Thursday, December 17, 2009

Mikveh Israel, or what Makes Israel Pure?

The Mishnah, the rabbinic guide to matters of halakha (legal regulations and requirement to do with the Law of Moses), contains a tractate describing the high priest's preparations for the Day of Atonement, when he would offer up a sin-offering on behalf of all Israel.
It closes with a reminder, attributed to r. Akiva, of who it is who actually makes Israel clean.

How fortunate you are, O Israel! Before whom are you made clean? Who is it that makes you clean? Your Father that is in heaven! As it is said (Ezek 36:25) "And I will pour clean water upon you, and ye shall be clean"; it says also (Jer 17:13), "the mikveh of Israel is the Lord"- even as a mikveh makes clean those who are unclean, so the Holy One, blessed be He, makes Israel clean.
Mishnah, t. Yoma, 8:7.

The word in bold is usually translated in English as hope, but it was seen as an allusion to the practice of ritual bathing, which was done in what was termed a mikveh. The association is further strengthened by the rest of the verse, which calls the Lord the fountain of living waters. Living water was the essential component in the mikveh, without it one could not become clean.
I'm not too sure that the wordplay isn't Jeremiah's, he certainly picked an unusual form of the word hope.
Whilst actions were paramount in Judaism, the sages recognised that it was God who made them efficacious. In that respect, there was not that big a difference between them and the early Christians.


  1. Be sure and add Isaiah's testimony to that mix.

    Isa 1:16
    ¶ Wash you, make you clean; put away the evil of your doings from before mine eyes; cease to do evil;
    17 Learn to do well; seek judgment, relieve the oppressed, judge the fatherless, plead for the widow.
    18 Come now, and let us reason together, saith the Lord: though your sins be as scarlet, they shall be as white as snow; though they be red like crimson, they shall be as wool.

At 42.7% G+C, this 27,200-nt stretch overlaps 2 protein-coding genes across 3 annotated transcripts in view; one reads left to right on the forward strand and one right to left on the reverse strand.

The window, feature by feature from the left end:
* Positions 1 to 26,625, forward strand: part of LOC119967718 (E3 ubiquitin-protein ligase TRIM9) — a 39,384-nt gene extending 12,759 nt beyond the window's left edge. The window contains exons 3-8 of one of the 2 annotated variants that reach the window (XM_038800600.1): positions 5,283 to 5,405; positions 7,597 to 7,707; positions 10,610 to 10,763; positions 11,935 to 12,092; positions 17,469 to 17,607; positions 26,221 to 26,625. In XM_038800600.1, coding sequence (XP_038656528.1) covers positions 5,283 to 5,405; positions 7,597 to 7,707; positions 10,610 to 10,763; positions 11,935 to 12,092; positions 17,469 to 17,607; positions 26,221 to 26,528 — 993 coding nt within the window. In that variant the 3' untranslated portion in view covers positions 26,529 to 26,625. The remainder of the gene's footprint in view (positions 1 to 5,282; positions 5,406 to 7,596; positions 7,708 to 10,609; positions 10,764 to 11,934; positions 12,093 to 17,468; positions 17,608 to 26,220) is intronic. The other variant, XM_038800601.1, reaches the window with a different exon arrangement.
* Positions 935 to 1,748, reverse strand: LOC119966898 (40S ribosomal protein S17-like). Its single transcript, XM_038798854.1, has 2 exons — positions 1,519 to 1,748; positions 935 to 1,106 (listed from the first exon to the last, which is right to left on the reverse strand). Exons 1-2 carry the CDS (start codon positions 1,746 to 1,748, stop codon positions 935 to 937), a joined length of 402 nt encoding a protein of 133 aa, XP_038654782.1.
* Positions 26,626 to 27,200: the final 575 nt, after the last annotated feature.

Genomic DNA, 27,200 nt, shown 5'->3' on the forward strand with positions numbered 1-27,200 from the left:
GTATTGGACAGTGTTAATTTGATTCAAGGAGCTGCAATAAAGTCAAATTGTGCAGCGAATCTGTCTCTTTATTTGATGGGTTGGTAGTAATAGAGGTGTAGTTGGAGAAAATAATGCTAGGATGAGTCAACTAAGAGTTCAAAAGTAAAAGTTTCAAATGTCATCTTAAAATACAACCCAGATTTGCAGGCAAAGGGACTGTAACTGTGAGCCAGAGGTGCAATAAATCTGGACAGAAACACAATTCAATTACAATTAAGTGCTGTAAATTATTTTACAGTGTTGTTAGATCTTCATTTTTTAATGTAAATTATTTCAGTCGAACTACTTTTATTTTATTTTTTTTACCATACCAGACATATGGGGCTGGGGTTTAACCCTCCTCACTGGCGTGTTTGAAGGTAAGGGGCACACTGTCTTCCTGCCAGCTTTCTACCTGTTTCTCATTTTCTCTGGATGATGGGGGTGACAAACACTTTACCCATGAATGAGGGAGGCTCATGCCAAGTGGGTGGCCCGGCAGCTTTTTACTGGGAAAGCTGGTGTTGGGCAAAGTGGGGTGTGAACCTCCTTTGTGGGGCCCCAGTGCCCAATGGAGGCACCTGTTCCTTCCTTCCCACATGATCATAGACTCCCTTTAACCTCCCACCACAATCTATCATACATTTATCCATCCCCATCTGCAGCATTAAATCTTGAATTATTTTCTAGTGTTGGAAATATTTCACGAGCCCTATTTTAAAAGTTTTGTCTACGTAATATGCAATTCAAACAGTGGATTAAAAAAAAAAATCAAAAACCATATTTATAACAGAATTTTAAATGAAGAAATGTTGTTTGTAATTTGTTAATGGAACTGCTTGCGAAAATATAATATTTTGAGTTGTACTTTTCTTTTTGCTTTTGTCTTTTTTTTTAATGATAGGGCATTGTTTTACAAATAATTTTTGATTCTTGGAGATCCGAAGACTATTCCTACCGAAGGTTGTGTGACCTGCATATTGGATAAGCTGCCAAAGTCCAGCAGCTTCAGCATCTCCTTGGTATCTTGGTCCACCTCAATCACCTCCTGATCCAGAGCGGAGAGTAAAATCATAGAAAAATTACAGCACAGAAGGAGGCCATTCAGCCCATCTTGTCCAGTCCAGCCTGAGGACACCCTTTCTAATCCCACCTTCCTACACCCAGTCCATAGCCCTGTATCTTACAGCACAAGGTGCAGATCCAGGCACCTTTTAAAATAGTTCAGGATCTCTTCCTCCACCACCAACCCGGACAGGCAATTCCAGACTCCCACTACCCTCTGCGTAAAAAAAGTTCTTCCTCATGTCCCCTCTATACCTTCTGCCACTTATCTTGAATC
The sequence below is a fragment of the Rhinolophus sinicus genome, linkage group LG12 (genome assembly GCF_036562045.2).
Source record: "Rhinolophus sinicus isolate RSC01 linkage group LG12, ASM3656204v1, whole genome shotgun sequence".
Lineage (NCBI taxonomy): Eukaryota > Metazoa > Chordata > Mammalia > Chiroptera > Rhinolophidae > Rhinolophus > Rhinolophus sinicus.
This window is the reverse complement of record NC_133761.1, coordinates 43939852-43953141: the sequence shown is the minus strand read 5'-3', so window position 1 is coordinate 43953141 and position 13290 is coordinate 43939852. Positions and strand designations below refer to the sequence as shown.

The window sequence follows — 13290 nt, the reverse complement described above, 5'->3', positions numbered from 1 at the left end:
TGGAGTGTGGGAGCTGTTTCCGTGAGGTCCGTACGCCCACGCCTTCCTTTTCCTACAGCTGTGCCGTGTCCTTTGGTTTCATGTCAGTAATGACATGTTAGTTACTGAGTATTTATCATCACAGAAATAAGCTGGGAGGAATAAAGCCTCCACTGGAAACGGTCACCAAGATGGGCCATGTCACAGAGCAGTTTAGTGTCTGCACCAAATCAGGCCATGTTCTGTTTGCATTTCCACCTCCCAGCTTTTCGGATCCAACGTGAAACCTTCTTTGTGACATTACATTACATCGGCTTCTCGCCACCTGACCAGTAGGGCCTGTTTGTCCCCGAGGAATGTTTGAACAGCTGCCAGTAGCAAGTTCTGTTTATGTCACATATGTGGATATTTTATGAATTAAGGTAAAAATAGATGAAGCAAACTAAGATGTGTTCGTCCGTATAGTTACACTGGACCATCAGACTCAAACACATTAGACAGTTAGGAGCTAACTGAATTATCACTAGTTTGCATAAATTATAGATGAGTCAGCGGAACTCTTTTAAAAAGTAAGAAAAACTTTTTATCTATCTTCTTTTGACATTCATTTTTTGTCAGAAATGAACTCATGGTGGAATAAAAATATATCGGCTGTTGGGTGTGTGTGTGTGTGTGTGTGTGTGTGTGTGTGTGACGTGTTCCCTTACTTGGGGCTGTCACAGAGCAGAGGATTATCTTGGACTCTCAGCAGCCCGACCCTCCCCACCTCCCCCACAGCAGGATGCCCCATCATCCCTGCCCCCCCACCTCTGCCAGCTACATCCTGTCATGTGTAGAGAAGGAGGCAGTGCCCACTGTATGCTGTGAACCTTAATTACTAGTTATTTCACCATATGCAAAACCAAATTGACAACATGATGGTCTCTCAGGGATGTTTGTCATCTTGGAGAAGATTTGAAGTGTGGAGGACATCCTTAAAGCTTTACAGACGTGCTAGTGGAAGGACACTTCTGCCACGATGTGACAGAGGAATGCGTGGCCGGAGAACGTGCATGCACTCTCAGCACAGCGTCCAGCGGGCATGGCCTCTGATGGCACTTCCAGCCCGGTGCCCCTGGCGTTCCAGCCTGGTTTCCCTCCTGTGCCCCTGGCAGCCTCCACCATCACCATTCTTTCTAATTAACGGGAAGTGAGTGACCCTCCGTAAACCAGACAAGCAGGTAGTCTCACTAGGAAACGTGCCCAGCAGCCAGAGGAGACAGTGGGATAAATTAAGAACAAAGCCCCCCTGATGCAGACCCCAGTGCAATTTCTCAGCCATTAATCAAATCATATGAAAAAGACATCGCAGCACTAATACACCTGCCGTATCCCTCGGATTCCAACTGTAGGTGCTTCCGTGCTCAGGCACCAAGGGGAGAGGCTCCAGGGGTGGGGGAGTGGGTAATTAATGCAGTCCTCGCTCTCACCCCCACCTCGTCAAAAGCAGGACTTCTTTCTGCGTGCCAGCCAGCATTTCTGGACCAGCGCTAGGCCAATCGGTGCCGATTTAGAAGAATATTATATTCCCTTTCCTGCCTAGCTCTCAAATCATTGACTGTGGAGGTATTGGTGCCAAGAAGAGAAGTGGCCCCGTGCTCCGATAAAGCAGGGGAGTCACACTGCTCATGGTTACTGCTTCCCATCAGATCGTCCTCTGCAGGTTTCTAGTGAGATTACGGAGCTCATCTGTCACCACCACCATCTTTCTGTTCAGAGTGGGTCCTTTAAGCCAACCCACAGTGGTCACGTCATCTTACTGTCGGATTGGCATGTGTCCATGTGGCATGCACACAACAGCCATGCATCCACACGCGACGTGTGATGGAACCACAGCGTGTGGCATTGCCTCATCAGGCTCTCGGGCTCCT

19 If ye be willing and obedient, ye shall eat the good of the land:
    20 But if ye refuse and rebel, ye shall be devoured with the sword: for the mouth of the Lord hath spoken it.

  2. "Then [those who are "persuaded and believe that what we teach"] are brought by us where there is water, and are regenerated in the same manner in which we were ourselves regenerated. For, in the name of God, the Father and Lord of the universe, and of our Saviour Jesus Christ, and of the Holy Spirit, they then receive the washing with water. For Christ also said, "Except ye be born again, ye shall not enter into the kingdom of heaven." Now, that it is impossible for those who have once been born to enter into their mothers' wombs, is manifest to all. And how those who have sinned and repent shall escape their sins, is declared by Esaias the prophet, as I wrote above; he thus speaks: "Wash you, make you clean; put away the evil of your doings from your souls; learn to do well; judge the fatherless, and plead for the widow: and come and let us reason together, saith the Lord. And though your sins be as scarlet, I will make them white like wool; and though they be as crimson, I will make them white as snow. But if ye refuse and rebel, the sword shall devour you: for the mouth of the Lord hath spoken it." And for this [rite] we have learned from the apostles this reason." (Justin Martyr, The First Apology, Ch. LXI)

  3. This is a really good article on the mikveh:

    Ron Moseley “The Jewish Background of Christian Baptism.” Sherwood, Arkansas: Arkansas Institute of Holy Land Studies, 2002.

    Can be found here:

    Dr. Moseley is the president of the American Institute for Advanced Biblical Studies in North Little Rock, Arkansas, and has a Master of Divinity, a Master of Jewish Studies, a Ph.D. in Second Temple History, a D.Phil. in Religion and Society, and a D.Litt. in Research